The CIA (search) is preparing retrospective reports to revise officially the intelligence on Iraq's weapons capabilities before the 2003 invasion, according to an intelligence official familiar with the process.
Among them is a document titled "Iraq: No Large-Scale Chemical Warfare Efforts Since Early 1990s," said the official, who spoke on condition of anonymity.
The report concludes that former Iraqi President Saddam Hussein (search) gave up his chemical weapons program after the 1991 Gulf War.
The Bush administration used the existence of weapons of mass destruction (search) — chemical, biological and nuclear weapons — as a leading justification to overthrow the Iraqi government.
In a lengthy and now controversial prewar analysis, the intelligence community said that Saddam had probably stockpiled at least 100 metric tons, and potentially as much as 500 metric tons, of chemical weapons. "Much of it added in the last year," the document said.
Intelligence officials including former CIA Director George Tenet (search) have conceded that at least portions of the prewar assessments on Iraq were wrong.
"Like many of the toughest intelligence challenges, when the facts of Iraq are all in, we will neither be completely right nor completely wrong," Tenet said in a speech defending the agency almost one year ago. He acknowledged that the purported chemical and biological weapons had yet to be found.
By last summer, a Senate Intelligence Committee inquiry concluded that the intelligence community engaged in "group think" by failing to challenge the assumption that Iraq had WMD.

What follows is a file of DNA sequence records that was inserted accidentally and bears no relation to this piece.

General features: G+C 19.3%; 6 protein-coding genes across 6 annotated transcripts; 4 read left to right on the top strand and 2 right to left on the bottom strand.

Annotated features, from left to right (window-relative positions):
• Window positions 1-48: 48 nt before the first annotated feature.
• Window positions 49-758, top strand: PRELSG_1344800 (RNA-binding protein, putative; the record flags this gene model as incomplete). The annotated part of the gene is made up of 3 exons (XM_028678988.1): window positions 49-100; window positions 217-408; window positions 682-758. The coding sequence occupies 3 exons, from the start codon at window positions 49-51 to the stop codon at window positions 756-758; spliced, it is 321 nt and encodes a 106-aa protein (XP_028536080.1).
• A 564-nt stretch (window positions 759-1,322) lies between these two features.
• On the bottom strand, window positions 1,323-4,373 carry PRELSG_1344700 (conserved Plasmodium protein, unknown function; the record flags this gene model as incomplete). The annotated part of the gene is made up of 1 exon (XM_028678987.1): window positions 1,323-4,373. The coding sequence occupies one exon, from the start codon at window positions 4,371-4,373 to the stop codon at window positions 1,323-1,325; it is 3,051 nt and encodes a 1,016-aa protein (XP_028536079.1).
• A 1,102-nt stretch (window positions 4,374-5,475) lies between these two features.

The new series of classified reports on Iraq — prepared by the CIA's intelligence analysis division — will be available to all 15 agencies that make up the U.S. intelligence community. The reports are not designed for President Bush and other senior policy-makers, the intelligence official said.
The effort is intended "to make sure the intelligence community's record on Iraq's WMD programs is correct and reflects the most current evaluation of those programs," the official added.
The existence of the new chemical weapons document was first reported Tuesday by the Los Angeles Times.
The top Democrat on the House Intelligence Committee, Rep. Jane Harman of California, welcomed efforts to amend the intelligence on Iraq's weapons. "More of the record needs to be corrected, including the agency's assessment of Iraq's prewar nuclear and biological capabilities," Harman said.
"But an even bigger priority for the intelligence community is a scrub of intelligence products regarding WMD in Iran and North Korea, where active WMD programs are known to exist and U.S. policy is being fashioned based on these products," she said.